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Exceptionally Beautiful Engraving of the Virgin of Guadalupe
18. carrillo y PÉrez, Ignacio. Pensil Americano florida en el rigor del invierno, la imágen de María Santísima de Guadalupe, aparecida en la Corte de la Septentrional América México, en donde escribia esta Historia Don Ignacio Carrillo y Perez, hijo de esta ciudad y dependiente de su Real Casa de Moneda, año de 1793. Mexico: Por D. Mariano Joseph de Zúñiga y Ontiveros, calle des Espíritu Santo, año de 1797.  vi, 132 pp., copper-engraved plate of the Virgin of Guadalupe in a beautiful ornate frame border: N. S. Ð GUADALUPE Ð MEXICO. | La mas semejante a su Original [below image]: Jose Guerrero dib. | Tomas Suria la grav. en Mexico ã d 1790 (image and title measure 17.3 x 10.3 cm; 6-3/4 x 4-1/4 inches). Small 4to, contemporary green and tan mottled sheep, gilt-lettered spine, red-tinted edges, blue and white marbled endpapers. Binding scuffed, remains of old paper labels on spine, a few wormholes, hinges starting, wormholing at some point to nearly every leaf, that at pp. 43-74 costing letters, the others confined generally to blank margins, scattered stains and water spotting. The engraving has some mild foxing and one very small wormhole at lower sector of image. Contemporary ink manuscript errata correction on preliminary (p. ). Ink ownership inscription on title page of José Joaquín Cervantes, Pachuca, 6 April 1825. Printed bookplate of José Castillo y Piña on front pastedown. Castillo y Piña (1888-1964) was a priest, scholar, and poet; he was born en Valle de Bravo and studied in Mexico and Rome (Dicc. Porrúa).
First edition. Beristain I:250. JCB III(2)3853.
Mathes, Illustration in Colonial Mexico: Woodcuts
and Copper Engravings in New Spain, 1539-1821, Register 8686. Medina,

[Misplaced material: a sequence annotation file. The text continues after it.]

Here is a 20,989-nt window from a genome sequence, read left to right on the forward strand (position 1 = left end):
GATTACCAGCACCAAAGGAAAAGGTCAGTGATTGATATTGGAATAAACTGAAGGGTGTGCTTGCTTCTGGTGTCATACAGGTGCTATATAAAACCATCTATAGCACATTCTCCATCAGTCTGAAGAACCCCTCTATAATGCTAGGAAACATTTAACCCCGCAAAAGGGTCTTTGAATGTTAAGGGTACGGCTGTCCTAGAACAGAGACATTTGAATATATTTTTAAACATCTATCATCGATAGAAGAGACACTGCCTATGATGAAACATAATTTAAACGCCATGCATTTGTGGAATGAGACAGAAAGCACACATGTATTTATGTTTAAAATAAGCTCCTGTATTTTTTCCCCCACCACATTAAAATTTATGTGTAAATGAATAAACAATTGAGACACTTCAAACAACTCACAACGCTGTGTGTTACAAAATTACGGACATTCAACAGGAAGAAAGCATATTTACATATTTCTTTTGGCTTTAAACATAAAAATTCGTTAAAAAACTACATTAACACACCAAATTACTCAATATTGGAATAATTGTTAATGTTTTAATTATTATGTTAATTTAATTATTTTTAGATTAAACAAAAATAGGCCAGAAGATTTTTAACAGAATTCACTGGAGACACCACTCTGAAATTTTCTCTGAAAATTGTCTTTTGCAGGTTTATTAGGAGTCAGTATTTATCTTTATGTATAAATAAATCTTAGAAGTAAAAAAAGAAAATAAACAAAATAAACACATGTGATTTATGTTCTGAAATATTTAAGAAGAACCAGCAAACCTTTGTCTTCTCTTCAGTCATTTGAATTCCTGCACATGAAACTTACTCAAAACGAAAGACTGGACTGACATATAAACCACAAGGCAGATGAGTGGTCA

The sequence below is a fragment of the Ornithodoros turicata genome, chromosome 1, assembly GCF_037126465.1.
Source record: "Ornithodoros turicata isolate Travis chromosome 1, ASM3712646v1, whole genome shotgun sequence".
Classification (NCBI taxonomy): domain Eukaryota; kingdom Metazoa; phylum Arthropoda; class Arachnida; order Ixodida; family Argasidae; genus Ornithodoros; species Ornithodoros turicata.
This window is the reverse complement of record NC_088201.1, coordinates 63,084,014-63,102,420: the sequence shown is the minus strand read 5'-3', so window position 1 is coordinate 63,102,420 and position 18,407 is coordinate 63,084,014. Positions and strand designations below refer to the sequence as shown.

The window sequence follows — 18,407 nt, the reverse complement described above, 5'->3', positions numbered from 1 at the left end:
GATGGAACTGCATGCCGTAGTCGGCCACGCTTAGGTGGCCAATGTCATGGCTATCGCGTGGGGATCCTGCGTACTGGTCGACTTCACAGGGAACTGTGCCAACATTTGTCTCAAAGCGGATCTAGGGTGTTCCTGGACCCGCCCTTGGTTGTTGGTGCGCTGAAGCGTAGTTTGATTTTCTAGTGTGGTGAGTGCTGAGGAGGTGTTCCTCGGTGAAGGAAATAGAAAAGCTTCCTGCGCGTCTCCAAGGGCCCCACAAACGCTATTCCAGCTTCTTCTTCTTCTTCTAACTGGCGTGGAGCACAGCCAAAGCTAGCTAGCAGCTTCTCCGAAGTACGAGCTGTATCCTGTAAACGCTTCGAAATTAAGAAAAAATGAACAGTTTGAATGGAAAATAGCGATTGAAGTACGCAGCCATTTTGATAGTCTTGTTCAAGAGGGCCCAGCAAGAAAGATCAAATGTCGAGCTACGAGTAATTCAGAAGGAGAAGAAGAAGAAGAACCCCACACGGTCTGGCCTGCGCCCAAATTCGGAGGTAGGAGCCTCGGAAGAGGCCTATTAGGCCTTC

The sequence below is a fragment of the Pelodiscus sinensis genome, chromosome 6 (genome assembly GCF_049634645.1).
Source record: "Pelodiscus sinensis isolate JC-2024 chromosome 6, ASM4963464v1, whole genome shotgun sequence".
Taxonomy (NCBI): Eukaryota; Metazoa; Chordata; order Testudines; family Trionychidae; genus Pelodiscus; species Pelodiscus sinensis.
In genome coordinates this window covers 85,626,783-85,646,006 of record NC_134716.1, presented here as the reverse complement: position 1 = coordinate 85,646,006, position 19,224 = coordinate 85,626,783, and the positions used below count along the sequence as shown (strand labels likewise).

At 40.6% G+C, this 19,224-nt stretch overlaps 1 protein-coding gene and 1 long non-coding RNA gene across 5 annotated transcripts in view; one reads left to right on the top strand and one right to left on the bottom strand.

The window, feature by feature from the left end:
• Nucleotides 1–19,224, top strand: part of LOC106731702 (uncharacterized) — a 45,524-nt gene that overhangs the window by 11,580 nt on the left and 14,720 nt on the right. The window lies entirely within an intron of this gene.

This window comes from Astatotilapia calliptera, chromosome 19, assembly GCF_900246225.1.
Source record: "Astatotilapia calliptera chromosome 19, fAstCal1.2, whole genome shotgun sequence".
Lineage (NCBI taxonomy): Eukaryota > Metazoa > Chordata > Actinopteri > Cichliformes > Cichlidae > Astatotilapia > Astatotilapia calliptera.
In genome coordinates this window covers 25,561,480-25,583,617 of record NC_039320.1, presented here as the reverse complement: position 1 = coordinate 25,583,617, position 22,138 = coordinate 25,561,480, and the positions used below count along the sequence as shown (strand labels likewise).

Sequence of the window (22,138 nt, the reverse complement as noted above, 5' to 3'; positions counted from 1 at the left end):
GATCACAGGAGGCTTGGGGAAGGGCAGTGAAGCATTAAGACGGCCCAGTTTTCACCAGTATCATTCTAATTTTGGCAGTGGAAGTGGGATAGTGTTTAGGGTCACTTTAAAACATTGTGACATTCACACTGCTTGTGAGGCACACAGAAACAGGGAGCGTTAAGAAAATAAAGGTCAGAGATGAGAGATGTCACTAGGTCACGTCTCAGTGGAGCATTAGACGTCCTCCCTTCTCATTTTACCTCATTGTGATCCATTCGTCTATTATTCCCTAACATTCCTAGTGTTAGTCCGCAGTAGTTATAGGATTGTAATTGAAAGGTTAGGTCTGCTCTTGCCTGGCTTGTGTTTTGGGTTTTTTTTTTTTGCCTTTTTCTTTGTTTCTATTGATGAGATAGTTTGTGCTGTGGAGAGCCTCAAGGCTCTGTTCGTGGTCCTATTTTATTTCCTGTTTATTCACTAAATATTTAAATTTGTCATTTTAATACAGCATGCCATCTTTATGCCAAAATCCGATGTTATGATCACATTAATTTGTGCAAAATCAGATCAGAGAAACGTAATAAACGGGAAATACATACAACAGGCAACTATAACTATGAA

México 8686. Ramirez 179. Sabin 11057. The beautiful plate of the Virgin
of Guadalupe was engraved by prominent Mexican engraver Tomás Suria after
an image by José Guerrero. After accompanying the scientific expedition of
Alejandro Malaspina to the north Pacific coast, Suria rejoined the Academia
de San Carlos, where he remained the rest of his life. Author Carrillo (1765-1820),
a native of Mexico, wrote this book to provide a fuller account than theretofore
available of the history of the Virgin of Guadalupe and her miracles.
“Our Lady of Guadalupe offers one of history’s outstanding examples of the fusion of religious devotion and national identity. Originating in Mexico in the seventeenth century, the devotion has gained popularity throughout the world. ‘Mexico was born at Tepeyac’ is how this is often phrased. It is based on the story of the appearances of the Virgin Mary to an indigenous neophyte named Juan Diego in which the Virgin directed him to have a church built on the site of the apparitions, the hill of Tepeyac. Since that time the Mexican people have forged an almost mystical relationship with the Virgin morena or Dark Virgin. As one Mexican priest expressed it, ‘Without Guadalupe we would cease to be Mexicans’” (W. Michael Mathes, Bibliotheca Novohispana Guadalupana; Mexico: Centro de Estudios de Historia de México, Condumex, 2003).